Uber is also joining the race with its Uber Elevate—a vertical take-off and landing (VTOL) aircraft “fast-forwarding to the future of on-demand, urban air transportation”—which the company hopes to use to launch as an aerial taxi service by 2023.

The electrically powered aircraft is a mashup of a plane and a helicopter that will fly at an elevation of 1,000 to 2,000 feet. The company envisions thousands of its flying taxis shuttling passengers between rooftop “skyports” that look straight out of Star Wars. The landing sites will be equipped to handle 200 take-offs and landings every hour. The aircraft will be piloted by humans at first, but eventually will fly autonomously.

The future of drone delivery

Companies around the world are fast becoming aware they have only scratched the surface of what airborne drones can do.

According to a recent Price Waterhouse Cooper report, delivery drones could become business as usual by 2030.

As we have seen, large retail and logistics companies are investing in delivery drones with the aim of achieving increased efficiency, lower costs, and increased customer satisfaction.

The scope of delivery drones could also be beyond dropping off parcels in the ‘last mile’ of client logistics.

Drones will also be ubiquitous in warehousing and able to autonomously conduct real time stock checks by scanning inventory. This will integrate seamlessly with other ground-based autonomous warehouse robotics in an end-to-end management and movement of inventory driven by AI with no human touch.

The Boston Consulting Group estimates that by 2050, the industrial drone fleet in Europe and the US will comprise more than 1 million units and generate US$50 billion per year in product and service revenue.

Clearly, drones have the potential to transform logistic industries. Still, manufacturers and legislators have many hoops to jump through to turn that vision into reality.

At present, too many tests end in delivery drones malfunctioning or crashing. Legislation that might permit drone deliveries is also currently lagging far behind what drones can technically achieve.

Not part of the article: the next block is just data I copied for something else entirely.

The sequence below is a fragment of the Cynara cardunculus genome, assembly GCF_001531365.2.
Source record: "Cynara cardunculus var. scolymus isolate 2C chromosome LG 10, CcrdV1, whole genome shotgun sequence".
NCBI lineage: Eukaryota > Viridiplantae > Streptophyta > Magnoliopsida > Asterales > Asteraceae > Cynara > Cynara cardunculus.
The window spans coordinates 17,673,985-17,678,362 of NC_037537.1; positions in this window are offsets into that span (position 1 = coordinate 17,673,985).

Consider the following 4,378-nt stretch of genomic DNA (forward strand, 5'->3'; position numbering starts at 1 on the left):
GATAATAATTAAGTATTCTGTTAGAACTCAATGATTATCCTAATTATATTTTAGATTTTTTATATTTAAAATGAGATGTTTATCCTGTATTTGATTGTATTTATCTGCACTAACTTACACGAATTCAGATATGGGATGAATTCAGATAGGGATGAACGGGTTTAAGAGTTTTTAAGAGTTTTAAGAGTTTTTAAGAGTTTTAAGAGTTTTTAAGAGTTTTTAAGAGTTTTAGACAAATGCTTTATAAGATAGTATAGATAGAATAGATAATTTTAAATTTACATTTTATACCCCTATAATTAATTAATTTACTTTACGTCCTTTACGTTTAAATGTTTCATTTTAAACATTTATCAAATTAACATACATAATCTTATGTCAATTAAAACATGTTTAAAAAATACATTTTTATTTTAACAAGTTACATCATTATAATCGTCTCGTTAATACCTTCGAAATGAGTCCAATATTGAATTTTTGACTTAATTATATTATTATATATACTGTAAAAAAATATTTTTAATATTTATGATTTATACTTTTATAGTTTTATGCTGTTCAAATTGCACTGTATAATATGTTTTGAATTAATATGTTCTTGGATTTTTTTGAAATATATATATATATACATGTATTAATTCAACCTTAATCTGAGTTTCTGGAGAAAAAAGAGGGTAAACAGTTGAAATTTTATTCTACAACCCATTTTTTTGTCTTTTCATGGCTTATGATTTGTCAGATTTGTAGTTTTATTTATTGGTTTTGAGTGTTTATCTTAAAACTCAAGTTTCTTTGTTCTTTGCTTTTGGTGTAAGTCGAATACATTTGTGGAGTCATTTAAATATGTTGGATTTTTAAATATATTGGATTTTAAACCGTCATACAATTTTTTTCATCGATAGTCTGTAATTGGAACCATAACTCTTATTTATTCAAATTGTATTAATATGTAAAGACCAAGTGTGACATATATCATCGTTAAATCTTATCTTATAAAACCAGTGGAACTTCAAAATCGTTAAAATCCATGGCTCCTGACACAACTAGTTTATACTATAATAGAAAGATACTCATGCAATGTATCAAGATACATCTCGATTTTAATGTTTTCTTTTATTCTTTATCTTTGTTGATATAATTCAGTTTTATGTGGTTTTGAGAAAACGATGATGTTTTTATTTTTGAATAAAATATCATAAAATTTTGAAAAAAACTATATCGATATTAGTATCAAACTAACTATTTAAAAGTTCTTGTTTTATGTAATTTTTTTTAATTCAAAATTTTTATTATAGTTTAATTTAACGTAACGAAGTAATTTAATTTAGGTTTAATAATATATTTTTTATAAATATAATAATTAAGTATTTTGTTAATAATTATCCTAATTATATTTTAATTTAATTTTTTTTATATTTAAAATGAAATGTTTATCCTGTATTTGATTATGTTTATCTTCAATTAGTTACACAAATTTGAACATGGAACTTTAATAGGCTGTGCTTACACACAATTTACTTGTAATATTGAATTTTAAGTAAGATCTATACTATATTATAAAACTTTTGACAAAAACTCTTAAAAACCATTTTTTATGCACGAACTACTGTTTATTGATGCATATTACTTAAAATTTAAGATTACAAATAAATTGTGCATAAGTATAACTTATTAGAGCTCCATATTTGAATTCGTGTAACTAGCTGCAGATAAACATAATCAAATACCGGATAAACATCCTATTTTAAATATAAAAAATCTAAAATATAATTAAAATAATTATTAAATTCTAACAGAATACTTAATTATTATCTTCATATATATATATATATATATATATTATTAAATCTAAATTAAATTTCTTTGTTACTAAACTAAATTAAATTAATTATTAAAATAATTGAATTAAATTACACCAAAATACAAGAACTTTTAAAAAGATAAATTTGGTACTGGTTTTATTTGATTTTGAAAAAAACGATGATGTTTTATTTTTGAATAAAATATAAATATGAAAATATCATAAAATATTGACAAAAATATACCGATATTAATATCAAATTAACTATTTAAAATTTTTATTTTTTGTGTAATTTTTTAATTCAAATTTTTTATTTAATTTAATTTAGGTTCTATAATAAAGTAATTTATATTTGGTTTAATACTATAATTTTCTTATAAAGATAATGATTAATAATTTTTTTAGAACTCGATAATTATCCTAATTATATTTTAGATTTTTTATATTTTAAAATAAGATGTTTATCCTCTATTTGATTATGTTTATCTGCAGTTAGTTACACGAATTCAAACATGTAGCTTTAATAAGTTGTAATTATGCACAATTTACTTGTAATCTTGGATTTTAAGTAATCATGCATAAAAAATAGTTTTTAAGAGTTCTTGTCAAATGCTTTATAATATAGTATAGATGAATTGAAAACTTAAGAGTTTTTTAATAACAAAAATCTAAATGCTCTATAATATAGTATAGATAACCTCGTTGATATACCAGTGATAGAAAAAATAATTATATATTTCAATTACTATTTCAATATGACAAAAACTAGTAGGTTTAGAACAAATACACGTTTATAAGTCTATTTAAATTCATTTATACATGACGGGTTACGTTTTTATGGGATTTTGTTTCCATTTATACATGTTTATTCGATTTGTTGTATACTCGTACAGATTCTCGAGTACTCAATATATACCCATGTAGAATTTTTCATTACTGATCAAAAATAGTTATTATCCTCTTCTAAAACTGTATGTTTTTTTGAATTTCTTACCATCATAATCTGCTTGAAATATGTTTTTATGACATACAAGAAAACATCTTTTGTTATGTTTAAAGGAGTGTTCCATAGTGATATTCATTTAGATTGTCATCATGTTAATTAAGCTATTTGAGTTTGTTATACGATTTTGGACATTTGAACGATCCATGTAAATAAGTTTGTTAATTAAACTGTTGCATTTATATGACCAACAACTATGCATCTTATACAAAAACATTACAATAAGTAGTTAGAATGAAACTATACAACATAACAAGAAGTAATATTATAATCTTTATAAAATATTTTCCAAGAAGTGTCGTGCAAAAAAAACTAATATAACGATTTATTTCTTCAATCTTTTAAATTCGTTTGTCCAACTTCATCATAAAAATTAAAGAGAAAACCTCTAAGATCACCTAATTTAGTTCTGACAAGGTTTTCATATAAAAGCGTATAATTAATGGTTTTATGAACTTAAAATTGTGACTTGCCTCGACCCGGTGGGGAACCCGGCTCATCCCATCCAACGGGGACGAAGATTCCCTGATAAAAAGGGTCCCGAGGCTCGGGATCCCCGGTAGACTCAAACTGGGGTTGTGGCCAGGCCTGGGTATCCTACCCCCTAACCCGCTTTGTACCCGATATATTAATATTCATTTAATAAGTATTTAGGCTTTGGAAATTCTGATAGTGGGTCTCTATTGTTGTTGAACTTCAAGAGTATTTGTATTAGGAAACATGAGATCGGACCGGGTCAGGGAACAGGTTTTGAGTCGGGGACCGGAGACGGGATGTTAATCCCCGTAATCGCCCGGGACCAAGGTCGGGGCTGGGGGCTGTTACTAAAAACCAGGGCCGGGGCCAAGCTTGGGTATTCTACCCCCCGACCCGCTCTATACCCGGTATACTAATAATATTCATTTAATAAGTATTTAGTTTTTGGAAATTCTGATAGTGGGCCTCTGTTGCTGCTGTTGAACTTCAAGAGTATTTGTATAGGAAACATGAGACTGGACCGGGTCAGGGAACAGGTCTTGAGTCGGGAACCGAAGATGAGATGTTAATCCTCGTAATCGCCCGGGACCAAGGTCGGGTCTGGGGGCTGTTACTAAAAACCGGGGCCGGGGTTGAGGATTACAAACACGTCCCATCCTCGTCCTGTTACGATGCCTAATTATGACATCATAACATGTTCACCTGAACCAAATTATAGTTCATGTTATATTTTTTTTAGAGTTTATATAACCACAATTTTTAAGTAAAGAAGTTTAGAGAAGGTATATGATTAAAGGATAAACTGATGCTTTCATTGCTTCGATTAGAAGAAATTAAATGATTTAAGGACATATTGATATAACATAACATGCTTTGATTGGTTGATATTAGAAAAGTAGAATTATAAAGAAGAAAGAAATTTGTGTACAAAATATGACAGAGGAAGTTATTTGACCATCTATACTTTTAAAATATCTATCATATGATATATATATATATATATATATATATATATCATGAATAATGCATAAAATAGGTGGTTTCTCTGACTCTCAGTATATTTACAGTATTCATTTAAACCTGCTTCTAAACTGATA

Despite all the challenges, one thing is sure—the drones are coming.

4 of the Biggest Drone Trends for 2018

How are drones placed for 2018 and what are some of the biggest drone trends to watch out for? Like the internet and GPS before them, drones are evolving beyond their military origin to become powerful business tools. They’ve already made the leap to the consumer market, and now they’re being put to work in commercial and civil government applications from firefighting to farming.

2017 saw the interest in drones and drone technology increase across a wide range of industries. According to Google, the search term “drones” peaked in December 2016 and maintained a high level of interest during 2017.

Thanks to their low entry cost, shallow learning curve shallow and compact size, drones continue to gather momentum and buzz in technology circles.

Drones, Unmanned Aerial Vehicles (UAV’s), quadcopters, multirotors, or Unmanned Aerial Systems (UAS), have been with us for well over 100 years.* But recent breakthroughs in hardware, software, and data processing have launched drones into the commercial mainstream.

In the US alone, the Federal Aviation Administration (FAA) forecasts the commercial drone fleet will grow 10-fold from 42,000 to 420,000 between 2016-2021. European authorities expect similar growth.

All of this adds up to big business.

Investment banker Goldman Sachs forecasts the global drone market will be worth US$100 billion by 2020. Most of this growth will be fuelled from growing demand in the commercial and government sectors. The Goldman Sachs report adds the full economic potential of drone technology “is likely to be multiple times that number, as [drone] ripple effects reverberate through the economy.”

goldman sachs drone market 2020


With that in mind, what developments in drone technology and applications can we expect in 2018 and beyond?

Consider the just a few examples:

1. Drone hardware will continue to improve

Drones need plenty of power. Better batteries increase flight duration. Improved energy management improves and extends flight times. And more efficient propulsion permits larger payloads. Researchers are working to address these needs by exploring a range of innovative technologies.

Expect to see solar panels that recharge batteries during flight, hydrogen fuel cells that allow longer flight times and heavier payloads, line-of-sight lasers that transfer power wirelessly, nanotube and aerogel batteries that far exceed the performance of Lithium-ion Polymer batteries currently used.